Ah, the bad old days... how I wish we still had the press and type so that I could pass on this truly arcane skill to some starry-eyed youngster with time on their hands.

Job or composing stick
Type (at the very minimum, you'll need at least one small font of type, about 2-4 pounds in weight, although you'll no doubt soon find yourself forced out of your home by your ever-increasing collection), a Type Case (a partitioned box to separate and hold the individual letters of type, one for each font), a Composing Stick  (the hand-held metal tray in which you assemble the pieces of type), some Leads & Slugs (pronounced "leds", thin strips of metal, lower than the height of the type, which go between lines to add white space), an Imposing Surface (a fancy name for a perfectly flat place on which to assemble the form you are going to print), a Chase (an iron frame, made to fit your specific press, that holds the type from which you will print), some Furniture (no, not tables and chairs; rather, pieces of wood or metal in varying sizes, all lower than type high, that fill up the area in your chase around the type),   Quoins (pronounced "coins", metal wedges that employ friction to hold the type and furniture in the chase), a Quoin Key (a special tool used to tighten the quoins), some Tympan Paper (oiled sheets of hard paper that cover the platen, the area on which you put the sheet of paper to be printed), Gauge Pins (adjustable clips that you attach to or stick into the tympan on a platen press to position the paper so that image prints where you want it), Ink (printing ink, either oil- or rubber-based, in the color(s) of your choice), a Brayer (a hand roller used to smooth out ink and sometimes ink type by hand), an Ink Plate (on which to mix and roll out the ink; an 8" square piece of glass or plexiglass will do for starters), Rollers (for your specific press, made of either rubber or a special printers' "composition" of glue and glycerin), Typewash (one of several solvents used to clean up ink from the press and type, ranging from the organically benign and FDA-approved, such as Canola oil; through mineral spirits, which are cheap, readily available and work well; to the seriously lethal and flammable), Oil (to lubricate every moving part on your press every time you use it), Rags (to use with the typewash to clean the press), a steel or plastic Type Gauge (a ruler that measures inches on one side and printers' points and picas on the other, often called a 'pica pole') and a Galley or two (a metal tray used to store type after you've set it but before you've put it back in the case).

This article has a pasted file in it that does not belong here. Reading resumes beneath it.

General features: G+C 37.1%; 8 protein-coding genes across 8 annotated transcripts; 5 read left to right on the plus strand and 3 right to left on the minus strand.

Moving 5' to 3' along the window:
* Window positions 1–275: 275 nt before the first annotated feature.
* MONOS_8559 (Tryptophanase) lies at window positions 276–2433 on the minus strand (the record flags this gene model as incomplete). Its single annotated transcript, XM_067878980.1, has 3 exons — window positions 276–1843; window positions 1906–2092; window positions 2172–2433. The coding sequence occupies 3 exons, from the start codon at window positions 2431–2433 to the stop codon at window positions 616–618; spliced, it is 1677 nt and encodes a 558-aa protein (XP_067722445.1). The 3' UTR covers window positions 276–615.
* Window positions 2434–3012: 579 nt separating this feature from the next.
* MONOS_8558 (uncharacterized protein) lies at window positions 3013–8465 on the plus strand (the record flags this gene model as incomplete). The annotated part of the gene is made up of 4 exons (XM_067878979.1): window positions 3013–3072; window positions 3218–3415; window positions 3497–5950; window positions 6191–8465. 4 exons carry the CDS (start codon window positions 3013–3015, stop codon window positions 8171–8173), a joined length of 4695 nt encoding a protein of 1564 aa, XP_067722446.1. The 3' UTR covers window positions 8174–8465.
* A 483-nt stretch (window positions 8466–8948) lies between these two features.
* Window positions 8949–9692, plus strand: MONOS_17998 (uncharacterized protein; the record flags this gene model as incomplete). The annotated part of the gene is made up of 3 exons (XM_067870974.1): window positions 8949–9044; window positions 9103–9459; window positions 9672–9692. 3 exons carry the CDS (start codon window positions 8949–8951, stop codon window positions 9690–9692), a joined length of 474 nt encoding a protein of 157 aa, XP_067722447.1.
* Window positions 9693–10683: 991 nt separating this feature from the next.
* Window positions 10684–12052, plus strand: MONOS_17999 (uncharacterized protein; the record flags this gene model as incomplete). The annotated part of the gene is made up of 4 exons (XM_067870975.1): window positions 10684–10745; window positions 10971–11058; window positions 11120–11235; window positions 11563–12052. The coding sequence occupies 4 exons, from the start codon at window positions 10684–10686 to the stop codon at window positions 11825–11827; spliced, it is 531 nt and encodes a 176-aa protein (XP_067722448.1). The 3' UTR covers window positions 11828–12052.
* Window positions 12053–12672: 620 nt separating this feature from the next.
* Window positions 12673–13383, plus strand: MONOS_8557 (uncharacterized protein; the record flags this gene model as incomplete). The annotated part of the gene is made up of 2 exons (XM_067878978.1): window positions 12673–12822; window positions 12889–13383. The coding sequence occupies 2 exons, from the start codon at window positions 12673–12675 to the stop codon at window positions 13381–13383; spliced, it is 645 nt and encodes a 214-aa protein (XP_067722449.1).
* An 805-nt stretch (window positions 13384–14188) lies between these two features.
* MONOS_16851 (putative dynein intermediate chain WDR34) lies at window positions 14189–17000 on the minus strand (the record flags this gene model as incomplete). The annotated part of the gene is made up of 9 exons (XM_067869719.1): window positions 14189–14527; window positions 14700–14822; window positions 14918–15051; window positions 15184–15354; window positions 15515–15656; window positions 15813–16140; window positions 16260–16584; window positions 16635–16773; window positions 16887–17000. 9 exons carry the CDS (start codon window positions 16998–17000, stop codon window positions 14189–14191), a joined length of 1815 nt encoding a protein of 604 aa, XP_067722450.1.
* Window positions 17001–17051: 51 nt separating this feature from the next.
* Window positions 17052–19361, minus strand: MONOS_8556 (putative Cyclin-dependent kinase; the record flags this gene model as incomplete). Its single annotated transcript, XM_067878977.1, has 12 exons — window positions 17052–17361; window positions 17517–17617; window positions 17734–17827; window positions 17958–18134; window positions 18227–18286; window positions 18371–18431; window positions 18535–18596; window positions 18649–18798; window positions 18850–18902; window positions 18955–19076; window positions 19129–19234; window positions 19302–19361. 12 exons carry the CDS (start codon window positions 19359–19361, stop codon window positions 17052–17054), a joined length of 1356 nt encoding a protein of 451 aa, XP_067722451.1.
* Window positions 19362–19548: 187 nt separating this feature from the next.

Quoin and quoin key squeezing chase

Other things that will stand you in very good stead are a Printer's Apron to protect your clothes, Hand Cleaner formulated to remove printer's ink (although most mechanic's hand cleaners will do well), a Safety Can to hold your type wash and an Oily Waste Safety Container to hold your solvent-filled rags before you clean them, Tying String to keep the type you've set from falling apart during storage, a pair of surgical Tweezers to help [carefully!] manipulate small pieces of type, a Magnifying Glass or Linen Tester to closely examine your printed sheets, a Type High Gauge (not to be confused with the pica pole mentioned above) for confirming the correct height of type and engravings, a Paper Cutter for dealing with the stacks of paper you will print, and a pair of Scissors and a Craft Knife for all sorts of things, including the ever-imperative makeready.
California Job case - we memorized the positions of all letters and minded our ps and qs and ds and bs


Svevaprince said...

Amazing. Exhausting just to think of all the parts and pieces that went into producing one printed page. Words are cheaper now. I remember, back before regular people had computers, you always had copy machines

Carolyn Stearns said...

My parents were newspaper people,( CT Hartford Courant) if I went down to the press room one of the old men down there would make me a paper hat to keep the ink from my hair - but I felt like a pirate wearing it. ( triangular) I loved watching the presses go but it was SOOOO loud! Brought back memories with pictures and story, thanks.